Home News “One Nation, One Subscription”, says the Education Ministry of India

“One Nation, One Subscription”, says the Education Ministry of India


“One Nation, One Subscription” (ONOS) is a scheme of the Office of the Principal Scientific Advisor to the Government of India. India has decided to adopt this “One Nation, One Subscription” policy for all scientific research papers and academic journals from April 2023 to ensure equal access to the same study material for all researchers across the country.

The letter from the ministry’s Department of Higher Education to the university vice-chancellors and heads of other institutions said the government will negotiate with general publishers for “all people in India” to have access to journal articles under a single, centrally negotiated payment to be made by the government. This scheme will replace all individual institutional journal subscriptions.

In the words of the Education Ministry, “The ONOS intends to sign national licensing agreements with most of the prominent STEM publishers and database producers of the world, whose contents are already being subscribed to by various institutions of higher education and research organizations either directly or through government-funded consortia.”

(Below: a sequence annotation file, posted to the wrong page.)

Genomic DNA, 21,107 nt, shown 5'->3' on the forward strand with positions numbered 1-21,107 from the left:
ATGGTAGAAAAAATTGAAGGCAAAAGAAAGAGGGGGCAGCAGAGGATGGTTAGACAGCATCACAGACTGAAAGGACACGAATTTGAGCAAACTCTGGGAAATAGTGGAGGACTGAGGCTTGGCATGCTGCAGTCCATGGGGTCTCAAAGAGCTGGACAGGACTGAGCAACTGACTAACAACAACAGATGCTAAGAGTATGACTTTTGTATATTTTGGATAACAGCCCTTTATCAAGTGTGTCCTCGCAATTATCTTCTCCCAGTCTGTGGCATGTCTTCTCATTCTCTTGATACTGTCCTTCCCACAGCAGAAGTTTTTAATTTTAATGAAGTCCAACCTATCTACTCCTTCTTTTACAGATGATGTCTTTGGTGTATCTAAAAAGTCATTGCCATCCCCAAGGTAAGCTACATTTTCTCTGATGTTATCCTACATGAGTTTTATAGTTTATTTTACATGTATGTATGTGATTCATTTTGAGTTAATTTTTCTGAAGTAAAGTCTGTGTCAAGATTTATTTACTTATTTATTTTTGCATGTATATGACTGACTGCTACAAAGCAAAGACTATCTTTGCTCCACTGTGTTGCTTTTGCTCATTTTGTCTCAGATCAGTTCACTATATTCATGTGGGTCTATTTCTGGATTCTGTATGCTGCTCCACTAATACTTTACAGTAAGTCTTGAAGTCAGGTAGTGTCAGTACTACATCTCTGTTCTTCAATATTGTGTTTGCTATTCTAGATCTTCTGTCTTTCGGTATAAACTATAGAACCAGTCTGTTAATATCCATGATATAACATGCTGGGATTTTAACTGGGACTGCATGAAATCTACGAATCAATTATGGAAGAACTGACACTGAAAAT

The ONOS cost negotiation committee will start negotiations with publishers as soon as possible and urged the vice-chancellors of centrally funded universities and directors of the centrally funded technical institutes to put renewals of e-resources from 70 publishers on hold until the negotiations are underway.

This step would ensure that the renewals of the e-resources are synchronized with the ONOS activities and negotiations. The ministry is expecting to finish these negotiations before December 15, 2022.

The central negotiation of payments might be beneficial for the researchers, but for the journal publishers, it is not easy, as the number of publishers in India is very large. Putting the subscription “on hold” could be a risky strategy. If these negotiations take longer than expected or break down in the middle, it could have the opposite impact, depriving the researchers of journal access.

According to a report from the Central Ministry, “It is important that ONOS hire the services of professional negotiators and negotiate not only the rates of subscription but also the terms and conditions of subscription and the legal issues involved.”

If everything goes well, then there will be unhindered access to scientific knowledge in the country, which will eliminate gaps in access among the Indian institutions and mean that even the smaller institutions or those with fewer resources will have the advantage of securing access to a range of journals. 

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